Is There Such a Thing as Awesome Free Stuff?

Can you really get awesome stuff for free?

Course not, silly! As a smarty-pants friend always reminds me, the preposition ‘for’ is redundant here, and ‘for free’ is incorrect.  But I just threw it in for, like, free.

I’ll keep this short because you may need time to hunt for free stuff (see how ‘for free’ is correct here, Ms Smarty Pants?).  Here’s what I bagged this week.

1 The best thing was this bike, courtesy of a lovely friend of mine.

Universal Ladies' Bicycle

I hadn’t cycled since my teens, but, with a bit of encouragement, off I wobbled.  As well as the bike, I got three bonus bruises and a grazed elbow. Yep, this could be the gift that goes on giving.

2 Advice from a hairdresser.

Thanks to a cut-and-blow-dry on Wednesday, I’ve absorbed a ton of knowledge. Did you know acupuncture could cure hair loss? I got so much free info that I may have to start a new blog. Maybe or  

3 Two free pillows from a bedding shop.

I know what you’re thinking. Yes, there was a snag. You had to be in Geneva to get them.

Geneva, Switzerland

4  The Indie Author Fair at Foyles.

It’s a free event at the iconic Foyles bookshop in central London, with loads of indie books, authors, and refreshments. Who wouldn’t want to be there? It’s on Friday April 17 from 16:30 to 19:30, so it’s still up for grabs. It’s unticketed, and did I mention it’s free?

Indie Author Fair 2015 at Foyles

Whether you go or not, you can also enter a free draw for a huge number of prizes, including an awesome digital swag bag from the OUTSIDE THE BOX team. It includes a novel, music, a printable “Reading is Bliss” poster, inspiring wallpapers for your desktop, phone or Facebook, and all manner of playful surprises. You can enter the draw right here.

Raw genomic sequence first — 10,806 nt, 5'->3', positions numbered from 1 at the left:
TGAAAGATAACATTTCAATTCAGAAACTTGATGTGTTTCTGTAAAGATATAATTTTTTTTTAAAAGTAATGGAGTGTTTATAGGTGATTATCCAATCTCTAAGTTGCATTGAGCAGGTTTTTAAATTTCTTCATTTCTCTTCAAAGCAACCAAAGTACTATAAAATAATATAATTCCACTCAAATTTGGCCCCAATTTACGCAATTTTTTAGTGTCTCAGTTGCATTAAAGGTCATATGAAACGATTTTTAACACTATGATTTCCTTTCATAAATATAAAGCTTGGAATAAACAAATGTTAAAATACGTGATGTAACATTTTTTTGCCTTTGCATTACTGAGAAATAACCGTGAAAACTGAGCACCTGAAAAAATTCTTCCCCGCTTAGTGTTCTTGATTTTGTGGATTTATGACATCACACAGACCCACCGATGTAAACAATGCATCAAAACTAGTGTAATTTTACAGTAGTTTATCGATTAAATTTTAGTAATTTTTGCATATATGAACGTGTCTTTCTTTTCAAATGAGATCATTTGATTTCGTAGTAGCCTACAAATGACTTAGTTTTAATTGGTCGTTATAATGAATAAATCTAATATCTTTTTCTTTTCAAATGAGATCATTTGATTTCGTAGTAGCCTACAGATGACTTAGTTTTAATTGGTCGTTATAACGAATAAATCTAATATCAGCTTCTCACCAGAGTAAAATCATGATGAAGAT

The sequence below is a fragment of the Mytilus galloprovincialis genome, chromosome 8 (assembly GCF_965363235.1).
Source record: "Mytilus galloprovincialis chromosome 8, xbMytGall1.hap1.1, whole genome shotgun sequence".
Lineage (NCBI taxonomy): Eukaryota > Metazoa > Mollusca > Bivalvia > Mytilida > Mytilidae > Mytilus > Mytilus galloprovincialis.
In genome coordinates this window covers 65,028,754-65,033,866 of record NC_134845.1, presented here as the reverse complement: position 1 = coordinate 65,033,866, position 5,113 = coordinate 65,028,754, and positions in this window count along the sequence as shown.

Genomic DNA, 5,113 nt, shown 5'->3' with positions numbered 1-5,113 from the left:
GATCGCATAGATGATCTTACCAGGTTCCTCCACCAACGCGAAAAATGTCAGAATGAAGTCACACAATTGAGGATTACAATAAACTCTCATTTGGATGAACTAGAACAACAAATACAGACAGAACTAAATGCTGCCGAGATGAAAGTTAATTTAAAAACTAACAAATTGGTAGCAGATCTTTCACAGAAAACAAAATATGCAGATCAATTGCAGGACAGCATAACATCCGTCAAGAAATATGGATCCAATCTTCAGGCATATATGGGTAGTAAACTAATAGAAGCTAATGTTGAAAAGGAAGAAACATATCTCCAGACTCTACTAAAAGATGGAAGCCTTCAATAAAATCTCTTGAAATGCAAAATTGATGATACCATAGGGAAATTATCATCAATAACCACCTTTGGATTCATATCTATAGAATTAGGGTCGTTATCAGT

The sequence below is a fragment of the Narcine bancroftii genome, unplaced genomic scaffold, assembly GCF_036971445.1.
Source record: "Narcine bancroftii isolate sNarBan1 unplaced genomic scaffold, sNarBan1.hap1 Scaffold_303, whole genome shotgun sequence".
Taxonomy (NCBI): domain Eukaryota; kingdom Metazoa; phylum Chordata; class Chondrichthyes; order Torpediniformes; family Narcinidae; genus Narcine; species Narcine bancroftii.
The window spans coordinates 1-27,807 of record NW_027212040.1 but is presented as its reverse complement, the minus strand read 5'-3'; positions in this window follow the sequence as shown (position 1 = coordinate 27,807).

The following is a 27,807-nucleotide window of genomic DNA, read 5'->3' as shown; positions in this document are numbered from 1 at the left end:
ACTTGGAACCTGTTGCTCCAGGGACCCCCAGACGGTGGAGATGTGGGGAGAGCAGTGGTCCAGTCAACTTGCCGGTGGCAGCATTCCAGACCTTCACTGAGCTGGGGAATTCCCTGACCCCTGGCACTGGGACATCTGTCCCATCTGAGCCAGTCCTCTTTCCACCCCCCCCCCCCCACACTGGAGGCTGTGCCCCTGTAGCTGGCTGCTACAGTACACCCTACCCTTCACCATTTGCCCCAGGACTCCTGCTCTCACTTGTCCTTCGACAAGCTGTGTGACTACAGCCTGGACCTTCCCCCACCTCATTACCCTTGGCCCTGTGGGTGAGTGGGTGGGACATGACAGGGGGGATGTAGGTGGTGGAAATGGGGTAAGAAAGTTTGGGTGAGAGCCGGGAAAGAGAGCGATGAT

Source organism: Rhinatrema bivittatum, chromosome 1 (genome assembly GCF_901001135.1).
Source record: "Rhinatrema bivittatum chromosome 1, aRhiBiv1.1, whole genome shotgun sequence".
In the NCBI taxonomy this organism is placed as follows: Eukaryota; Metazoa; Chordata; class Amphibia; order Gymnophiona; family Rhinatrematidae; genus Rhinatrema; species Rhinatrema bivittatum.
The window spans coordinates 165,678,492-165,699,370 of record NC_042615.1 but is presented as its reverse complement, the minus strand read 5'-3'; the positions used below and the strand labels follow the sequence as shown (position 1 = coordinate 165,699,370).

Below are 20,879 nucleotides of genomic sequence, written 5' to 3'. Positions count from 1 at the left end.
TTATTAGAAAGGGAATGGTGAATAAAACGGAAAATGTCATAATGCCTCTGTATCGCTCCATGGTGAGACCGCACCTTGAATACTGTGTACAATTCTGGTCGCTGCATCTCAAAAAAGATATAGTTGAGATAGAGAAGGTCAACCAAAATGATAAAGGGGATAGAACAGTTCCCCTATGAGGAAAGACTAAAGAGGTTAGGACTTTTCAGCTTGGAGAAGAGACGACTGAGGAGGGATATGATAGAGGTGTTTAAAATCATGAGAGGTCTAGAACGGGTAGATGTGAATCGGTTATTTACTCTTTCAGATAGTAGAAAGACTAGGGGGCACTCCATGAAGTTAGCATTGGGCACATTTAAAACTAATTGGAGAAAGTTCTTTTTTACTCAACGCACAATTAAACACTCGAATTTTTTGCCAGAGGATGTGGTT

Women-Writing-Women-Box-Set-Cover_finalJPEG (1)See? There are awesome things to enjoy for free.


10 Things I Learned at Cambridge

Last weekend was the Alumni Festival, when Cambridge was invaded by hordes of people who look ancient (and probably think the same about the other alumni). Three days of talks, tours, and socialising helped fill in some of the gaps in my knowledge. One thing I do remember: the beds in my own college are less than hospitable, so DH and I stayed in Churchill College instead. It’s where the Churchill Archives live, though they can’t be seen at weekends.

So here are 10 things I learned.

1 Founded in 1583, Cambridge University Press is the oldest publisher in the world (though Oxford, it pains me to say, is larger). Here are its headquarters.

The Pitt Building

The Pitt Building

2 Newnham College’s gardens are no longer a hidden beauty now that scores of alumni toured them at the weekend. They were even allowed – shock, horror – to walk on the grass.  

Part of Newnham College gardens

Part of Newnham College gardens

3 You can be a leading light in immunology, pioneer a vaccine for HPV, and still score zero out of 10 for tact. Here’s what the Vice Chancellor Prof Sir Leszek Borysiewicz said to a gathering of alumni on Friday evening:

The quality of students has never been better.

4  There are too many sundials in Cambridge for me to count. If you happen to know the total number, please leave a comment! Meanwhile this is one of my favourites. Or rather two of them.

Sundials on St Botlph's Church

Sundials on St Botolph’s Church

5  There are now parking charges on Sunday, so bicycles are needed more than ever.

bikes against a wall

Bikes against a wall in Trinity Lane

6  It’s possible for a plant to have no leaves. An ephedra stem just has scales. If you’re wondering, the drug ephedrine comes from ephedra. This is one of the plants in the Botanic Gardens.

Ephedra major subsp procera

Ephedra major subsp procera

7  Thanks to the Whipple Museum, I can now tell the difference between a reflecting telescope and a refracting telescope. But I’m damned if I’d know how to use one.

Esquire Bedells can be female too. The role goes back to the 13th century but these days you don’t need a Y chromosome to carry a mace, perform ceremonial duties, or give a cracking tour of the Senate House. Here is an Esquire Bedell with one of her colleagues.

Senior Esquire Bedell Nicola Hardy & Pro-Proctor Tim Milner

Senior Esquire Bedell Nicola Hardy & Pro-Proctor Tim Milner

9  Because I couldn’t attend every event, I still don’t know:

Standing beneath the Tree of Knowledge aka Atlantic cedar

Standing beneath the Tree of Knowledge aka Atlantic cedar

How to strip and rebuild a single-cylinder engine.

Why cats make you sneeze.

Why we can walk, but robots can’t (yet).

What black holes are for.

Whether science can make a cyclist go faster.

What makes your brain efficient.

Why life is so complicated.

But maybe I’ll find out next year.

10  No matter how long it’s been since student days, you never forget how to drop curry on your lap like an undergraduate on a Saturday night.  I’ll spare you that photo.